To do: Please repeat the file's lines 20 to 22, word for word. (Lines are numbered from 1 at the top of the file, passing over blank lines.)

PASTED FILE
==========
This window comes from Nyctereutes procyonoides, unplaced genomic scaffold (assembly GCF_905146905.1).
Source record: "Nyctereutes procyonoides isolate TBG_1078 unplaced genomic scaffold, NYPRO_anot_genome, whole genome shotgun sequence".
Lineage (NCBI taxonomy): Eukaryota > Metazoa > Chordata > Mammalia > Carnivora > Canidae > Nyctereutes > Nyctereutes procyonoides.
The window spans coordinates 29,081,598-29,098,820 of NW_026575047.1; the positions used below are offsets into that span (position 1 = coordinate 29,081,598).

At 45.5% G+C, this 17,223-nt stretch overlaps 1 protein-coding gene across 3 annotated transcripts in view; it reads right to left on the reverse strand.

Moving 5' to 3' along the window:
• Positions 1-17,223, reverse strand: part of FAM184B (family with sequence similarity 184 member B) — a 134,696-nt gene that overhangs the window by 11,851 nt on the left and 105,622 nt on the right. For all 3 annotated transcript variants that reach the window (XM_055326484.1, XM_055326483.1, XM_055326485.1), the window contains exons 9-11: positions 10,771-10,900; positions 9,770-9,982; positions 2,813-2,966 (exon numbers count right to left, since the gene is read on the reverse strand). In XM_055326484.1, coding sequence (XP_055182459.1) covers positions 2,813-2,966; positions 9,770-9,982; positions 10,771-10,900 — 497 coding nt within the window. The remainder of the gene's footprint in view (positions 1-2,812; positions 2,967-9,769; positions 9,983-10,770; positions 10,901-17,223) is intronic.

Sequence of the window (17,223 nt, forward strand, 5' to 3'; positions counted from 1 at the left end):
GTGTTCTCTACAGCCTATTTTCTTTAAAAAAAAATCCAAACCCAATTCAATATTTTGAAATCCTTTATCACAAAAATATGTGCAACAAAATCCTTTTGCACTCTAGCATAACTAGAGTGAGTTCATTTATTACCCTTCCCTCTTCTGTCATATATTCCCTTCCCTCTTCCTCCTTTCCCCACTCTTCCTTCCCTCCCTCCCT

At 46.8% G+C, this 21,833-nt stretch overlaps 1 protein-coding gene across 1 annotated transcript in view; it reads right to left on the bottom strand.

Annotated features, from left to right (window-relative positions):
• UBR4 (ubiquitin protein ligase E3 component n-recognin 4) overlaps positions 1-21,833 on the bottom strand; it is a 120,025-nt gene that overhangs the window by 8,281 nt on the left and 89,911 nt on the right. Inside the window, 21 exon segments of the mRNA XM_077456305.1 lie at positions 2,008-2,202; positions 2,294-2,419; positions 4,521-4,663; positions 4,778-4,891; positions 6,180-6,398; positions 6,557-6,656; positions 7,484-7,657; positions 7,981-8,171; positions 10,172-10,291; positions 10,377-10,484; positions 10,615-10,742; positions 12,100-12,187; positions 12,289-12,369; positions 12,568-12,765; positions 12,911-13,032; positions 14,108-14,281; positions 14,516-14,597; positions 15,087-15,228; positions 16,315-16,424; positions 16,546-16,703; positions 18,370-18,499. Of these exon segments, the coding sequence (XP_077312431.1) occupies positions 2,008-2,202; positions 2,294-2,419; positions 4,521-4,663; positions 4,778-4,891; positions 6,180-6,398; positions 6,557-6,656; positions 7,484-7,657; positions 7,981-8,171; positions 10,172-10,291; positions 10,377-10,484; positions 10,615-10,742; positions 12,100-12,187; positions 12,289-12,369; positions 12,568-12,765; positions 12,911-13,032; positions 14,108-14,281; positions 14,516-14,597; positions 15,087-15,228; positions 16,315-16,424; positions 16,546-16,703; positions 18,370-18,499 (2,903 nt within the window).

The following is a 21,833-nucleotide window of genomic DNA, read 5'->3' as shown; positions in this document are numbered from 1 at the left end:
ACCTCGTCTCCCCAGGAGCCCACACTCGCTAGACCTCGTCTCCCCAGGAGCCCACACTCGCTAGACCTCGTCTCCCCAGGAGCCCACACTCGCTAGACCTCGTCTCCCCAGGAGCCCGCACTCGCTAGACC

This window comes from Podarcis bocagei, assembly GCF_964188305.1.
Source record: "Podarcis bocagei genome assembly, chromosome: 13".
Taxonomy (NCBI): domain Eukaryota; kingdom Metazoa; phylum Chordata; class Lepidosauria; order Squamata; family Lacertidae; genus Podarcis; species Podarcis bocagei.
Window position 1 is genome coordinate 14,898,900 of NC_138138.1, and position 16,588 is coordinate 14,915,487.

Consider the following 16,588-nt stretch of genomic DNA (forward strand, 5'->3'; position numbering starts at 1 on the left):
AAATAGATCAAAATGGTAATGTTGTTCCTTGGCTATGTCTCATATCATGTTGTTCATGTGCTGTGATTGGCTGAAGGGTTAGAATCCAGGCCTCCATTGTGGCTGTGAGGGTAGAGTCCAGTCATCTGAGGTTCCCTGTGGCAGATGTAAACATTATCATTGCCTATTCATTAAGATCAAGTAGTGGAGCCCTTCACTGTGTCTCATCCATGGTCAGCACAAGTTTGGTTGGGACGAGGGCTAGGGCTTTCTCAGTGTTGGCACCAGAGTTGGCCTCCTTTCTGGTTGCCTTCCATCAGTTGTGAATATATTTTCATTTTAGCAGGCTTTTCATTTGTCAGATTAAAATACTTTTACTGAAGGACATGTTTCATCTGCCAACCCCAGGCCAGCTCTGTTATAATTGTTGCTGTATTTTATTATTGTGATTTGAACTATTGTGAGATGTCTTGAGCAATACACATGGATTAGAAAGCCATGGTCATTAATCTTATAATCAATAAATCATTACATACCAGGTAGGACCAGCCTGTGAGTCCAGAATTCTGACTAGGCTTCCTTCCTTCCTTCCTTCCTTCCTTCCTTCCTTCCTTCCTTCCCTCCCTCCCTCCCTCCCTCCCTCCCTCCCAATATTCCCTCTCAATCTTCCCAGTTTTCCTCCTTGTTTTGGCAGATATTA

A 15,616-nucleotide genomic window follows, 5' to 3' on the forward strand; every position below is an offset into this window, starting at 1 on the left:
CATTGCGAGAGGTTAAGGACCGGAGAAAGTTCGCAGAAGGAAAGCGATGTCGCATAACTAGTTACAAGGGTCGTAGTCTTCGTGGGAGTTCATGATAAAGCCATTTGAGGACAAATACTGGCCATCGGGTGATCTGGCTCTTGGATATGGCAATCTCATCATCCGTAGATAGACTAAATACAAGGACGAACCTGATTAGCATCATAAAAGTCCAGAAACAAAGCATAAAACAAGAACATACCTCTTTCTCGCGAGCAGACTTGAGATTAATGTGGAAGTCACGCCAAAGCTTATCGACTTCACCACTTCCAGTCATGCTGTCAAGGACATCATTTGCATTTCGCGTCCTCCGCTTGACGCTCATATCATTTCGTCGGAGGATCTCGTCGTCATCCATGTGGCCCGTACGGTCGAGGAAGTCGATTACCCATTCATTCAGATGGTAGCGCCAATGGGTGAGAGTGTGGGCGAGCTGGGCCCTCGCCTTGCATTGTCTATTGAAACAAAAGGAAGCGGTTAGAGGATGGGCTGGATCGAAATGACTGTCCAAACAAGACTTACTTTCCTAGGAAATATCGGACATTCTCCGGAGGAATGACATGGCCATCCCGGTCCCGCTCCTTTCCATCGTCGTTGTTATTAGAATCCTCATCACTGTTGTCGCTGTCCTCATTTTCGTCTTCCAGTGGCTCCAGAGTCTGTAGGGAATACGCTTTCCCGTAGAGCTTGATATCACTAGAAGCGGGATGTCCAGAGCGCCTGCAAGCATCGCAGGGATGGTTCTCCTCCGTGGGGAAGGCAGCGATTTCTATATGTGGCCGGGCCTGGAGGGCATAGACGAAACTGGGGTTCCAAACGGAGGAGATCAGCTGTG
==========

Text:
AAATAGATCAAAATGGTAATGTTGTTCCTTGGCTATGTCTCATATCATGTTGTTCATGTGCTGTGATTGGCTGAAGGGTTAGAATCCAGGCCTCCATTGTGGCTGTGAGGGTAGAGTCCAGTCATCTGAGGTTCCCTGTGGCAGATGTAAACATTATCATTGCCTATTCATTAAGATCAAGTAGTGGAGCCCTTCACTGTGTCTCATCCATGGTCAGCACAAGTTTGGTTGGGACGAGGGCTAGGGCTTTCTCAGTGTTGGCACCAGAGTTGGCCTCCTTTCTGGTTGCCTTCCATCAGTTGTGAATATATTTTCATTTTAGCAGGCTTTTCATTTGTCAGATTAAAATACTTTTACTGAAGGACATGTTTCATCTGCCAACCCCAGGCCAGCTCTGTTATAATTGTTGCTGTATTTTATTATTGTGATTTGAACTATTGTGAGATGTCTTGAGCAATACACATGGATTAGAAAGCCATGGTCATTAATCTTATAATCAATAAATCATTACATACCAGGTAGGACCAGCCTGTGAGTCCAGAATTCTGACTAGGCTTCCTTCCTTCCTTCCTTCCTTCCTTCCTTCCTTCCTTCCTTCCCTCCCTCCCTCCCTCCCTCCCTCCCTCCCAATATTCCCTCTCAATCTTCCCAGTTTTCCTCCTTGTTTTGGCAGATATTA

A 15,616-nucleotide genomic window follows, 5' to 3' on the forward strand; every position below is an offset into this window, starting at 1 on the left:
CATTGCGAGAGGTTAAGGACCGGAGAAAGTTCGCAGAAGGAAAGCGATGTCGCATAACTAGTTACAAGGGTCGTAGTCTTCGTGGGAGTTCATGATAAAGCCATTTGAGGACAAATACTGGCCATCGGGTGATCTGGCTCTTGGATATGGCAATCTCATCATCCGTAGATAGACTAAATACAAGGACGAACCTGATTAGCATCATAAAAGTCCAGAAACAAAGCATAAAACAAGAACATACCTCTTTCTCGCGAGCAGACTTGAGATTAATGTGGAAGTCACGCCAAAGCTTATCGACTTCACCACTTCCAGTCATGCTGTCAAGGACATCATTTGCATTTCGCGTCCTCCGCTTGACGCTCATATCATTTCGTCGGAGGATCTCGTCGTCATCCATGTGGCCCGTACGGTCGAGGAAGTCGATTACCCATTCATTCAGATGGTAGCGCCAATGGGTGAGAGTGTGGGCGAGCTGGGCCCTCGCCTTGCATTGTCTATTGAAACAAAAGGAAGCGGTTAGAGGATGGGCTGGATCGAAATGACTGTCCAAACAAGACTTACTTTCCTAGGAAATATCGGACATTCTCCGGAGGAATGACATGGCCATCCCGGTCCCGCTCCTTTCCATCGTCGTTGTTATTAGAATCCTCATCACTGTTGTCGCTGTCCTCATTTTCGTCTTCCAGTGGCTCCAGAGTCTGTAGGGAATACGCTTTCCCGTAGAGCTTGATATCACTAGAAGCGGGATGTCCAGAGCGCCTGCAAGCATCGCAGGGATGGTTCTCCTCCGTGGGGAAGGCAGCGATTTCTATATGTGGCCGGGCCTGGAGGGCATAGACGAAACTGGGGTTCCAAACGGAGGAGATCAGCTGTG